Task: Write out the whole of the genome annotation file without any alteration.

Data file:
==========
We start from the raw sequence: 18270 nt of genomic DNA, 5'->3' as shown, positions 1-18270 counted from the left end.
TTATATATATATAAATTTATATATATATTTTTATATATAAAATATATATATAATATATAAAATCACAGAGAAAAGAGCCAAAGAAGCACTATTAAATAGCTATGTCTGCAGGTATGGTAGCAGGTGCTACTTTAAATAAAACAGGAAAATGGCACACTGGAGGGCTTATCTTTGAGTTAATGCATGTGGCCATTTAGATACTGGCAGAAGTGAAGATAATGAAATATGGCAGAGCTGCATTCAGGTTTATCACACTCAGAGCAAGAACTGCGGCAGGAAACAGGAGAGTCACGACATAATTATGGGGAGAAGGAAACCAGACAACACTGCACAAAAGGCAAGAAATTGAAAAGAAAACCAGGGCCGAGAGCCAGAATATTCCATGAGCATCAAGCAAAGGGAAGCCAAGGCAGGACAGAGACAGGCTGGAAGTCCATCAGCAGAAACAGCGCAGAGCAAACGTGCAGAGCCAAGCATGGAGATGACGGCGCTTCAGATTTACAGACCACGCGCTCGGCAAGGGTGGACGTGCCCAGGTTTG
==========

We start from the raw sequence: 18270 nt of genomic DNA, 5'->3' as shown, positions 1-18270 counted from the left end.
TTATATATATATAAATTTATATATATATTTTTATATATAAAATATATATATAATATATAAAATCACAGAGAAAAGAGCCAAAGAAGCACTATTAAATAGCTATGTCTGCAGGTATGGTAGCAGGTGCTACTTTAAATAAAACAGGAAAATGGCACACTGGAGGGCTTATCTTTGAGTTAATGCATGTGGCCATTTAGATACTGGCAGAAGTGAAGATAATGAAATATGGCAGAGCTGCATTCAGGTTTATCACACTCAGAGCAAGAACTGCGGCAGGAAACAGGAGAGTCACGACATAATTATGGGGAGAAGGAAACCAGACAACACTGCACAAAAGGCAAGAAATTGAAAAGAAAACCAGGGCCGAGAGCCAGAATATTCCATGAGCATCAAGCAAAGGGAAGCCAAGGCAGGACAGAGACAGGCTGGAAGTCCATCAGCAGAAACAGCGCAGAGCAAACGTGCAGAGCCAAGCATGGAGATGACGGCGCTTCAGATTTACAGACCACGCGCTCGGCAAGGGTGGACGTGCCCAGGTTTG